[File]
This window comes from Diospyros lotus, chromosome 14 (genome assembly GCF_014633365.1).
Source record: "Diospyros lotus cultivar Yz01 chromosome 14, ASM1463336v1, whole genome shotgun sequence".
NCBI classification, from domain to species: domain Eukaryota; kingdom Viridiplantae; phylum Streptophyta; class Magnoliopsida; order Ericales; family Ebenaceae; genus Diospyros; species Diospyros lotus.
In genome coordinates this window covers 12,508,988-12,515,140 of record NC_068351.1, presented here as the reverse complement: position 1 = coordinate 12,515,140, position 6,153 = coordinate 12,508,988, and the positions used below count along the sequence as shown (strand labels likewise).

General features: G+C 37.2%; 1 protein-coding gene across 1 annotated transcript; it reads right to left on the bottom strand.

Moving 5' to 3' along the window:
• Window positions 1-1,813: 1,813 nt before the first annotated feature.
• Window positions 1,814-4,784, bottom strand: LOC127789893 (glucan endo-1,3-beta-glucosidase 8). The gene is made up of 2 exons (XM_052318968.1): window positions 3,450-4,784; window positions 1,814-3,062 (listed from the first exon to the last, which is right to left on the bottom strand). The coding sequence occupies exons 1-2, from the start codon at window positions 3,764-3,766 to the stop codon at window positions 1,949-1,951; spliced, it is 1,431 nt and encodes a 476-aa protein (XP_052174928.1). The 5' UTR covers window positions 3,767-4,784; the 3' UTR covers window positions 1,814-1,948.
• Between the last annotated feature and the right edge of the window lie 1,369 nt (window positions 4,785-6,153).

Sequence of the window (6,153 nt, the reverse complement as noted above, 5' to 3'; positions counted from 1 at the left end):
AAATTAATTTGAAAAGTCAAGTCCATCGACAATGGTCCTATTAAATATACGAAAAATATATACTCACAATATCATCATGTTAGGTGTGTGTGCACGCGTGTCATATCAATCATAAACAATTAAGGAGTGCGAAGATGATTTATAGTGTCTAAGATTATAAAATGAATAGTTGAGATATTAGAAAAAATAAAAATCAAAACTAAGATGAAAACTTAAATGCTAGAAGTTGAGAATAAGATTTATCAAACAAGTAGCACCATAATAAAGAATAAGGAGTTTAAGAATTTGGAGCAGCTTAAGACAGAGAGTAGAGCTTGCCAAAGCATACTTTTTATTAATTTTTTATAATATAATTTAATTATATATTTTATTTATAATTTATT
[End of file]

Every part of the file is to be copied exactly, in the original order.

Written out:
This window comes from Diospyros lotus, chromosome 14 (genome assembly GCF_014633365.1).
Source record: "Diospyros lotus cultivar Yz01 chromosome 14, ASM1463336v1, whole genome shotgun sequence".
NCBI classification, from domain to species: domain Eukaryota; kingdom Viridiplantae; phylum Streptophyta; class Magnoliopsida; order Ericales; family Ebenaceae; genus Diospyros; species Diospyros lotus.
In genome coordinates this window covers 12,508,988-12,515,140 of record NC_068351.1, presented here as the reverse complement: position 1 = coordinate 12,515,140, position 6,153 = coordinate 12,508,988, and the positions used below count along the sequence as shown (strand labels likewise).

General features: G+C 37.2%; 1 protein-coding gene across 1 annotated transcript; it reads right to left on the bottom strand.

Moving 5' to 3' along the window:
• Window positions 1-1,813: 1,813 nt before the first annotated feature.
• Window positions 1,814-4,784, bottom strand: LOC127789893 (glucan endo-1,3-beta-glucosidase 8). The gene is made up of 2 exons (XM_052318968.1): window positions 3,450-4,784; window positions 1,814-3,062 (listed from the first exon to the last, which is right to left on the bottom strand). The coding sequence occupies exons 1-2, from the start codon at window positions 3,764-3,766 to the stop codon at window positions 1,949-1,951; spliced, it is 1,431 nt and encodes a 476-aa protein (XP_052174928.1). The 5' UTR covers window positions 3,767-4,784; the 3' UTR covers window positions 1,814-1,948.
• Between the last annotated feature and the right edge of the window lie 1,369 nt (window positions 4,785-6,153).

Sequence of the window (6,153 nt, the reverse complement as noted above, 5' to 3'; positions counted from 1 at the left end):
AAATTAATTTGAAAAGTCAAGTCCATCGACAATGGTCCTATTAAATATACGAAAAATATATACTCACAATATCATCATGTTAGGTGTGTGTGCACGCGTGTCATATCAATCATAAACAATTAAGGAGTGCGAAGATGATTTATAGTGTCTAAGATTATAAAATGAATAGTTGAGATATTAGAAAAAATAAAAATCAAAACTAAGATGAAAACTTAAATGCTAGAAGTTGAGAATAAGATTTATCAAACAAGTAGCACCATAATAAAGAATAAGGAGTTTAAGAATTTGGAGCAGCTTAAGACAGAGAGTAGAGCTTGCCAAAGCATACTTTTTATTAATTTTTTATAATATAATTTAATTATATATTTTATTTATAATTTATT